When you combine genres in a movie (love/shooting/kung-fu/races/philosophy) in a movie, an audience member can easily "tune out" the bits he isn't interested in, like Nathan does. You close your eyes, go get a drink or fast forward, and when you return to the story something better is happening.


Wow. This to me is AMAZING. I simply never would have imagined that people do this. I can't remember ever doing this, but maybe it explains the rise in people text messaging, cell phone calling or making loud jokes in a theatre.

If this is the widespread response, it certainly explains one major limitation between these two forms of media.

Quote:

GTA escapes this by softening the requirements. The gunfights that you have to get through to win are among the simplest and least dangerous in the game. The races you have to win are slow and easy, with good vehicles available. The girlfriend you need to progress is not the toughest to impress (that rhymed!). The Sim elements are almost irrelevant.

Most thrid-person shooters are far tougher than the required fights in GTA. Racing games are more sophisticated and difficult than the racing in GTA. Sim games are more complex and stressful than the sim elements in GTA. Every aspect of the game is "dumbed down" so that people who wouldn't ordinarily choose to play such games won't be stuck with it.


I had thought this was for mass market appeal, but from this perspective it does make sense. This would key in not only with the learning curve idea, but with people's preferences.

Quote:

And it profits from its legacy and fan base, as well.


Yes, this I guess is what I find most frustrating. We can only relate to something if we've seen it before, and I imagine that, on the whole, few of us are xenophilic enough to try something totally new that we can't relate to. Yet there are the Parappa the Rappas and Katamai Damacy type-games, which are totally new.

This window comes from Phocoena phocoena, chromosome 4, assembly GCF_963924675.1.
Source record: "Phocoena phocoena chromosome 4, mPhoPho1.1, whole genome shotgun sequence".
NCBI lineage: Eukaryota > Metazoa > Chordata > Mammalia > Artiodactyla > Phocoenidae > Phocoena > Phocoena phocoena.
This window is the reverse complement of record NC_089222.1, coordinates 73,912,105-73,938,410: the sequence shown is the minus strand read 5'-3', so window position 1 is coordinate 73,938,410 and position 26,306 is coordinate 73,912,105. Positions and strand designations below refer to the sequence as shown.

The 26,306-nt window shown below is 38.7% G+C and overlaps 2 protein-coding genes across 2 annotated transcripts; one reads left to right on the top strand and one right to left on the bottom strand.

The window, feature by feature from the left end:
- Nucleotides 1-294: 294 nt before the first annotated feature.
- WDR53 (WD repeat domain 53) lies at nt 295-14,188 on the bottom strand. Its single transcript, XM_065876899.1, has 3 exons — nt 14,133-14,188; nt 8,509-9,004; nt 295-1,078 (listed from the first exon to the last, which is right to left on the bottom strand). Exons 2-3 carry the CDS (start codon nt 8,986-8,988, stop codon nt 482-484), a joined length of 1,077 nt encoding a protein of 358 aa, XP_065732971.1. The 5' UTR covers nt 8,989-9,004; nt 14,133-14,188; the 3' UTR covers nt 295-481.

However, thinking about it, the problem stems probably from seeing something you've played and wanting more of the same. So I'd conclude that when most of us say we want something new, we're lying. [lol] What we want is a variation on something we've already played.

Quote:

It was observed on a different thread that when you combine genres, you don't get the union of the fanbases; you get the intersection. A racing strategy game won't get racers and strategists; it'll get racing strategists. Movies, with the "tune out" option, can attract the union. A chick flick with a few really bitchin' car chases will get sappy weepers and action fans, and the snack booth will benefit because they'll be leaving the theatre in turns. Games don't have that luxury. Unless you build it in.


This is a good, if damnably annoying [smile], point. Technology limits and development budget wastage aside, if you build something that has depth in multiple genres, you'll need the "skip this, I'm bored, I don't like this stuff" button.

Hmmm...




Here's a side question: Indie developers will increasingly not be able to keep up with the graphics firepower of mainstream games. So if genre is so strictly segregated among players, how will indies distinguish themselves. I can't imagine a doomed future of making nothing but Bejeweled clones (not knocking those, they make money, but does this mean that the window for complex games is closing?)